Jonathan Burke, president of the Laguna College of Art + Design, announced Friday that he will retire on Dec. 31, ending a 40-year career at the college and a 10-year tenure as its chief executive.
Burke announced his retirement in a letter published Friday, saying that he departs with great love and devotion for our students, faculty, staff, alumni, and the Board of Trustees.
“Forty years ago, I came to LCAD as a faculty member with a dream to establish the finest of art colleges,” Burke wrote. “The history of this college is a success story and I’m so pleased to have participated in making that vision a reality.”
The Laguna Canyon campus experienced a transformational expansion under Burke’s leadership, adding student housing, classrooms, and studios at satellite campuses along the east side of Laguna Canyon Road. It also launched the LCAD Gallery in Downtown Laguna. With Burke at the helm, the school expanded its academic offerings to include the MFA programs in Drawing, Painting and Game Design, a Post-Baccalaureate program, and new majors including Entertainment Design and Experimental Animation.
Jared Mathis, chairman of the LCAD Board of Trustees, said Burke’s unassuming brand of leadership will be sorely missed.
“His spirit is woven into the fabric of the college,” Mathis wrote. “Under his leadership, LCAD has transformed into a premier art college with global recognition.”
Burke joined LCAD, then known as Laguna Beach School of Art, as a Fine Arts instructor in 1980. He soon took on the responsibilities of the Chair of Fine Arts. Burke went on to serve in dean and vice president roles before being appointed as the college’s President and CEO.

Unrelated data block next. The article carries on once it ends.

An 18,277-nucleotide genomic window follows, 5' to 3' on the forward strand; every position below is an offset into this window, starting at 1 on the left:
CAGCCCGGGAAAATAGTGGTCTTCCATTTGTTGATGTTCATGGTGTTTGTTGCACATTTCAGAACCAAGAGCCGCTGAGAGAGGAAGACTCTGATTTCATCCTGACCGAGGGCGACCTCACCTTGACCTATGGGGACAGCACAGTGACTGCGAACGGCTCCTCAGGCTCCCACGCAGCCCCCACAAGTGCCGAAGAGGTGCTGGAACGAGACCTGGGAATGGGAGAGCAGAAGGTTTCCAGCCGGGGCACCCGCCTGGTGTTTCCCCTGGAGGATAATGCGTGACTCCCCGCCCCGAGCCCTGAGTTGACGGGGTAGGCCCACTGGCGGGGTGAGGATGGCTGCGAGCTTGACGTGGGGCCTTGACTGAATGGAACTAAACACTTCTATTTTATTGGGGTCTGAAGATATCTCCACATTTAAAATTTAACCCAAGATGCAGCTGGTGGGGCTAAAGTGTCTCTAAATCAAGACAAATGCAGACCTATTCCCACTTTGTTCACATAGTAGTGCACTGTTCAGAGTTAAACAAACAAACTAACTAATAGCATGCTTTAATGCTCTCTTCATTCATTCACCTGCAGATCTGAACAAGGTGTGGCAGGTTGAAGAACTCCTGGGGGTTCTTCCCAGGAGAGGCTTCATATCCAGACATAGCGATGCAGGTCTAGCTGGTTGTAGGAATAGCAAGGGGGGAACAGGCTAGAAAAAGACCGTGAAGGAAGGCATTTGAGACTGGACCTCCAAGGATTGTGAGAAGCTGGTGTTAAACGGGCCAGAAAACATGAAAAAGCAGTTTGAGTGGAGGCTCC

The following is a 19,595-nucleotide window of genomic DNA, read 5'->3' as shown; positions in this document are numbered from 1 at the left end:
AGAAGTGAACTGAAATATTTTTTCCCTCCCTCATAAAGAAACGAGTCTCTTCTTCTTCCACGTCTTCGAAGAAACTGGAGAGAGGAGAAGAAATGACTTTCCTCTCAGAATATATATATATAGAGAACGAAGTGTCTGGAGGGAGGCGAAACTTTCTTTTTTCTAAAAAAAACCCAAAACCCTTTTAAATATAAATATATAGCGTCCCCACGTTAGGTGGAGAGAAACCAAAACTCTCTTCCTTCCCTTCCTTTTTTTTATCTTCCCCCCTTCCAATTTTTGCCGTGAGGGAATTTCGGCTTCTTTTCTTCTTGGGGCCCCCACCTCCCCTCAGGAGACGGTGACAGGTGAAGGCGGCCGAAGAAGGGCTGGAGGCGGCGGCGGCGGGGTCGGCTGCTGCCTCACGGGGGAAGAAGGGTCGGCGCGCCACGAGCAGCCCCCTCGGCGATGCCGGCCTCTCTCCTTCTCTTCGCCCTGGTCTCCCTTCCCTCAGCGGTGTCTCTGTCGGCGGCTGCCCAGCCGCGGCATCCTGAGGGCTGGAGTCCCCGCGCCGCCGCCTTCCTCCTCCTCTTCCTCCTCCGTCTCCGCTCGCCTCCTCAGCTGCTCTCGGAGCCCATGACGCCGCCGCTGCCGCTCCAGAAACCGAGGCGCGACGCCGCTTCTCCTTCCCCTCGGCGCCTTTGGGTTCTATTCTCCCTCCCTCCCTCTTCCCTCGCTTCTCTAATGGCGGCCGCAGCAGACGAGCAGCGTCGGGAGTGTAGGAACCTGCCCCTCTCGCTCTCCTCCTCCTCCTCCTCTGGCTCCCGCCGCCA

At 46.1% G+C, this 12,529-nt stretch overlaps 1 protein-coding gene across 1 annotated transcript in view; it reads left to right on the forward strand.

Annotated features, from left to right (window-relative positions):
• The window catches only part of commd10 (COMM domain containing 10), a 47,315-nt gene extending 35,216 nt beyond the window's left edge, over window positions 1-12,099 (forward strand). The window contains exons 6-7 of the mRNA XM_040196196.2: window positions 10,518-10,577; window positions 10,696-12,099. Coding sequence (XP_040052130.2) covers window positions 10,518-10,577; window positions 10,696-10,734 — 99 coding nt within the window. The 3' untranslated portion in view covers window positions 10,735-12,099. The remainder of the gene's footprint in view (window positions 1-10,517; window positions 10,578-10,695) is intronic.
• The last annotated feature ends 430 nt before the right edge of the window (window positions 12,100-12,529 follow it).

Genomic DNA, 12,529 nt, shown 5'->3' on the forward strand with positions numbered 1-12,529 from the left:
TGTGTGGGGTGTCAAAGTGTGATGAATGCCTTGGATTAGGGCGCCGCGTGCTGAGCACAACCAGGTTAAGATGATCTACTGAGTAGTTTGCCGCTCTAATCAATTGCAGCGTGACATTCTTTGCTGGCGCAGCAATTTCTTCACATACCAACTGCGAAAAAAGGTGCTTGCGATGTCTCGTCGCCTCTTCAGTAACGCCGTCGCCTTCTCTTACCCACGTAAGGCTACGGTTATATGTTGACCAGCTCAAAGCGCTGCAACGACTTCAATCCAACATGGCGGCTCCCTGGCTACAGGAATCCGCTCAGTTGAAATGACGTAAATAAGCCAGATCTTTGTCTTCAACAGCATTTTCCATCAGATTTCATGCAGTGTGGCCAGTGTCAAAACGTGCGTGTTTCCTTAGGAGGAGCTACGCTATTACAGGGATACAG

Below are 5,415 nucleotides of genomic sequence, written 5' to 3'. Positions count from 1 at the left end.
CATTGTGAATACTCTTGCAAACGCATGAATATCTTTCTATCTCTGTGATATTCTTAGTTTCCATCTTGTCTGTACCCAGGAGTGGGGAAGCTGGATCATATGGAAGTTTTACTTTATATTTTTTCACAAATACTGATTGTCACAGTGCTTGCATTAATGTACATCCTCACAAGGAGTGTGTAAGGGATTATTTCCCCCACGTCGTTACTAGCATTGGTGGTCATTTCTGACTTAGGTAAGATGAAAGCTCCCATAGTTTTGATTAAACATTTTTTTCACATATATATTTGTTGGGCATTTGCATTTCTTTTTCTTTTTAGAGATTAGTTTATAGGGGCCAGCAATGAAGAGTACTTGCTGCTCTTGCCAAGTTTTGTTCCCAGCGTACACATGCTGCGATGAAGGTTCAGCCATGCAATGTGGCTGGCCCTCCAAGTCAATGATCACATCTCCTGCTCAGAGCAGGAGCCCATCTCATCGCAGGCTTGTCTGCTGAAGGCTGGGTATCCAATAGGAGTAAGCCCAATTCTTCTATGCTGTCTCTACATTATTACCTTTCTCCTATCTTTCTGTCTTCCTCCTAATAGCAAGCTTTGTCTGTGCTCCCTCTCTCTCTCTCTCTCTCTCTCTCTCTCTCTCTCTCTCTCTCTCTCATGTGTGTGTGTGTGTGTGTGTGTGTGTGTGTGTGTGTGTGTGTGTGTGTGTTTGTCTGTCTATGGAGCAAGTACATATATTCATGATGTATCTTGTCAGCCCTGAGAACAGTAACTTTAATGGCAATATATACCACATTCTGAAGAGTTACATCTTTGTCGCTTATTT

Over the next six months, Burke said he will focus on the planning phase for a new Student Center, which will be designed to support students with unique learning challenges.
Burke said in a statement that he looks forward to spending more time in the studio drawing and painting.
Like many higher education leaders, Burke faced difficult decisions to safeguard student and employees’ safety during the outbreak of the coronavirus.
In March, LCAD announced it would move classes online for the rest of the semester. The college had planned to shift its approximately 700 students to online courses by March 23. Instead, administrators decided to extend spring break by one week to provide faculty members with extra time to prepare an online curriculum conveyed via live streaming services such as Zoom and Moodle. The college also elected to cancel its in-person commencement and instead produce a movie to honor graduating seniors.
Burke was not immediately available for comment beyond his prepared statements Friday.
Hélène Garrison, COO and Provost of LCAD, said she’s grateful for the 35 years she has worked with Burke and that he’ll be missed.
“Jonathan has been the heart and soul of this institution since its early days and his commitment to excellence and creativity will long endure at LCAD,” Garrison said.